Friday, May 17, 2024

Review - - Random in Death

Random in Death
by J.D. Robb
Publisher: St. Martin's Press
Release Date: January 23, 2024
Reviewed by Nancy

Jenna’s parents had finally given in, and there she was, at a New York club with her best friends, watching the legendary band Avenue A, carrying her demo in hopes of slipping it to the guitarist, Jake Kincade. Then, from the stage, Jake catches her eye, and smiles. It’s the best night of her life.

It’s the last night of her life.

Minutes later, Jake’s in the alley getting some fresh air, and the girl from the dance floor comes stumbling out, sick and confused and deathly pale. He tries to help, but it’s no use. He doesn’t know that someone in the crowd has jabbed her with a needle—and when his girlfriend Nadine arrives, she knows the only thing left to do for the girl is call her friend, Lieutenant Eve Dallas.

After everyone on the scene is interviewed, lab results show a toxic mix of substances in the victim’s body—and for an extra touch of viciousness, the needle was teeming with infectious agents. Dallas searches for a pattern: Had any boys been harassing Jenna? Was she engaging in risky behavior or caught up in something shady? But there are no obvious clues why this levelheaded sixteen-year-old, passionate about her music, would be targeted.

And that worries Dallas. Because if Jenna wasn’t targeted, if she was just the random, unlucky victim of a madman consumed by hatred, there are likely more deaths to come.

Nancy’s Thoughts:

Few series reach fifty-eight books. Most run out of steam well before then, and the last few often seem pale retreads of the earlier ones. I’m happy to report that this is not the case with Random in Death. The plot is tight and twisty, and we learn new things about familiar characters.

As you can see from the blurb, Eve Dallas’s friend Nadine Furst and her lover, Jake Kincaid, play prominent roles in this story. Regular readers have often seen Nadine step to the fore, but this is the first extended look at Jake and at the two of them as a couple. Jake may be astoundingly famous, but he’s a decent guy, the kind fans would hope Nadine would fall for. He and Avenue A offer their help at every step of the investigation. At the end, they offer something priceless, which I won’t spoil, to Jenna’s family. 

The murder appears to be random, with Jenna crossing the killer’s path at the wrong time. But is it? Aware that a random killing is among the hardest to solve, Eve and her team search doggedly for an explanation of why Jenna and why now. Before they find the answers, the killer makes a mistake that gives them a lead.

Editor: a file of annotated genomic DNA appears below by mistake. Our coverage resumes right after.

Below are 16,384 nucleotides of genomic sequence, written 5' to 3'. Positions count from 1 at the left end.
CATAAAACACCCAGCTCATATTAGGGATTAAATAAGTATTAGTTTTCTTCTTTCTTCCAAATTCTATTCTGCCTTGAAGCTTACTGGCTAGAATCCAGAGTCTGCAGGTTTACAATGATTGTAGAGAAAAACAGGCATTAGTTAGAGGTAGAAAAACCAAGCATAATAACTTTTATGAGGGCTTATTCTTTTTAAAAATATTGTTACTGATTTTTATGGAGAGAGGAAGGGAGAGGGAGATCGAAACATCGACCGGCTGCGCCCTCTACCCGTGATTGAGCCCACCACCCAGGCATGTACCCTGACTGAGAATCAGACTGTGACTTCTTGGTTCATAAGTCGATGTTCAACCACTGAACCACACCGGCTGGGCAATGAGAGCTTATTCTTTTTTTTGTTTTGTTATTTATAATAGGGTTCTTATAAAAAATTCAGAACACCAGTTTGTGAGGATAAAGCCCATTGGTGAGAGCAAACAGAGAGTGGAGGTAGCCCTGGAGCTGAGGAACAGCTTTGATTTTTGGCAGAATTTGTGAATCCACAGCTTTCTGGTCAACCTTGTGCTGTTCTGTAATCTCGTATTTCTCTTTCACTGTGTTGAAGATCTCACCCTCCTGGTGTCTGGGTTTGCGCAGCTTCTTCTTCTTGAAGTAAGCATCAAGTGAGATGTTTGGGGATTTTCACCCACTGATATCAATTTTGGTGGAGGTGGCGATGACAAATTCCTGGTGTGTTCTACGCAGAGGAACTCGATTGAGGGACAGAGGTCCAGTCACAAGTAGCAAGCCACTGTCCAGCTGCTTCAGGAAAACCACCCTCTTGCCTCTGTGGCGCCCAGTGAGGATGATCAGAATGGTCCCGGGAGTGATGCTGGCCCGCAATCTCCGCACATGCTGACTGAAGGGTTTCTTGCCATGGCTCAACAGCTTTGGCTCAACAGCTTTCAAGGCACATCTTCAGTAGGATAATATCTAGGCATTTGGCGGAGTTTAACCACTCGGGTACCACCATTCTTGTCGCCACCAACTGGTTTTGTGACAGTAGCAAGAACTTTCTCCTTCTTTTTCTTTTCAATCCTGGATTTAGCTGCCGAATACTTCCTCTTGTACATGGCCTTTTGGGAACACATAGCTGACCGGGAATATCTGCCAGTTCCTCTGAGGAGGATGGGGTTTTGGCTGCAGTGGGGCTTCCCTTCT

Many of the elements of the story are standard police procedural components. Where did the murder weapon come from? Who had access to the components? Did the killer know the victims? If not, did they fit a type? What keeps the story in Random in Death fresh is the array of characters. Robb gives each victim a family different from the others, uniting them grief or anger for their daughters.

Along the way, other familiar characters play their roles. We learn what Jamie Lingstrom is doing. He’s a tech genius who wants, much to Roarke’s frustration, to become a cop rather than work in the much more lucrative private sector for Roarke or someone like him. Jamie teams up with Quilla, a clever, independent teenager who first appears in Concealed in Death. They play an important role in the investigation.

There are also updates on the joint building project of Peabody and McNabb and on Mavis and her family. Dr. Louise DiMatto and former licensed companion Charles Monroe contribute to the hunt, as do Dr. Charlotte Mira, Eve’s homicide cops, and the forensics team at Cop Central. We see these characters frequently, the scenes with Nadine and Jake offer a new, interesting element. Nadine has had relationships before, but this one seems different. And, of course, there’s Roarke, who has evolved in the series into Eve’s very effective partner in crimefighting as well as in life. Overall, though, I think the continuing appeal of this series is Robb’s ability to keep the plot fresh without letting it get scattered and to add a bit here and there to the characters readers already know and like.

Random in Death can stand alone, but readers who start with this book will miss Eve’s evolution from a loner to someone with an extensive found family and the gradual growth of her relationship with Roarke that eventually forged them into a unit. Given the tight plot, great pace, and beautiful character bits, I rate this book as five stars, highly recommended.



  1. I love this series and await each new one - also do re-reads.

  2. Thank you for the review and recommendation. I have been looking at these books for years and never started the series. It is so hard for me to keep up with even shorter series plus other books. This does sound good and I might try to get to it.